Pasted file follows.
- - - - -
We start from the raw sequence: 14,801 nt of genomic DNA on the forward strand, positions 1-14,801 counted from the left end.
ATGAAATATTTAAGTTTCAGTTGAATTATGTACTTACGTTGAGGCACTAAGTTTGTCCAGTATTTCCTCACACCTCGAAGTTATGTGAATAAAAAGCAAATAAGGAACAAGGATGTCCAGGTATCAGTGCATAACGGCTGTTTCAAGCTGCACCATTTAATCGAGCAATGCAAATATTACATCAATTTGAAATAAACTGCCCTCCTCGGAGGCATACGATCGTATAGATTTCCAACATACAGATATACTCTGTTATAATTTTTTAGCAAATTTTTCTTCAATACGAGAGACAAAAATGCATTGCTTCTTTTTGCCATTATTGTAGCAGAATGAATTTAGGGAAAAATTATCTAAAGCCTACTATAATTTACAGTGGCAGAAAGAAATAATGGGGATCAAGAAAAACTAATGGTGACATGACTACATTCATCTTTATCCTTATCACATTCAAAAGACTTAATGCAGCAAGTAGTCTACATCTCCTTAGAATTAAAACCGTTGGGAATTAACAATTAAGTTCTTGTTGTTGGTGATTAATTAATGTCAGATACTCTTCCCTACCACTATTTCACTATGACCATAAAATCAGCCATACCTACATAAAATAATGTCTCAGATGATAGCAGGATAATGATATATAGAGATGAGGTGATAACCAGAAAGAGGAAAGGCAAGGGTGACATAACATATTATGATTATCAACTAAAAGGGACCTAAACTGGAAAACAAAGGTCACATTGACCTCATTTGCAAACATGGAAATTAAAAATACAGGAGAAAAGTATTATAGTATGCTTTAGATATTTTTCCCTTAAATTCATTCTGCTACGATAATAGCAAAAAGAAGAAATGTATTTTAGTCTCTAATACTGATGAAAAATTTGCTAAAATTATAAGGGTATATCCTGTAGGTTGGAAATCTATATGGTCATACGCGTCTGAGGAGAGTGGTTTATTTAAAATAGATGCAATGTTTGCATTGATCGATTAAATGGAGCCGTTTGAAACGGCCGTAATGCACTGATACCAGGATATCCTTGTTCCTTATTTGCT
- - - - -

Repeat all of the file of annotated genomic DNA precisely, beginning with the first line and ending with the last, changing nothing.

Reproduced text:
We start from the raw sequence: 14,801 nt of genomic DNA on the forward strand, positions 1-14,801 counted from the left end.
ATGAAATATTTAAGTTTCAGTTGAATTATGTACTTACGTTGAGGCACTAAGTTTGTCCAGTATTTCCTCACACCTCGAAGTTATGTGAATAAAAAGCAAATAAGGAACAAGGATGTCCAGGTATCAGTGCATAACGGCTGTTTCAAGCTGCACCATTTAATCGAGCAATGCAAATATTACATCAATTTGAAATAAACTGCCCTCCTCGGAGGCATACGATCGTATAGATTTCCAACATACAGATATACTCTGTTATAATTTTTTAGCAAATTTTTCTTCAATACGAGAGACAAAAATGCATTGCTTCTTTTTGCCATTATTGTAGCAGAATGAATTTAGGGAAAAATTATCTAAAGCCTACTATAATTTACAGTGGCAGAAAGAAATAATGGGGATCAAGAAAAACTAATGGTGACATGACTACATTCATCTTTATCCTTATCACATTCAAAAGACTTAATGCAGCAAGTAGTCTACATCTCCTTAGAATTAAAACCGTTGGGAATTAACAATTAAGTTCTTGTTGTTGGTGATTAATTAATGTCAGATACTCTTCCCTACCACTATTTCACTATGACCATAAAATCAGCCATACCTACATAAAATAATGTCTCAGATGATAGCAGGATAATGATATATAGAGATGAGGTGATAACCAGAAAGAGGAAAGGCAAGGGTGACATAACATATTATGATTATCAACTAAAAGGGACCTAAACTGGAAAACAAAGGTCACATTGACCTCATTTGCAAACATGGAAATTAAAAATACAGGAGAAAAGTATTATAGTATGCTTTAGATATTTTTCCCTTAAATTCATTCTGCTACGATAATAGCAAAAAGAAGAAATGTATTTTAGTCTCTAATACTGATGAAAAATTTGCTAAAATTATAAGGGTATATCCTGTAGGTTGGAAATCTATATGGTCATACGCGTCTGAGGAGAGTGGTTTATTTAAAATAGATGCAATGTTTGCATTGATCGATTAAATGGAGCCGTTTGAAACGGCCGTAATGCACTGATACCAGGATATCCTTGTTCCTTATTTGCT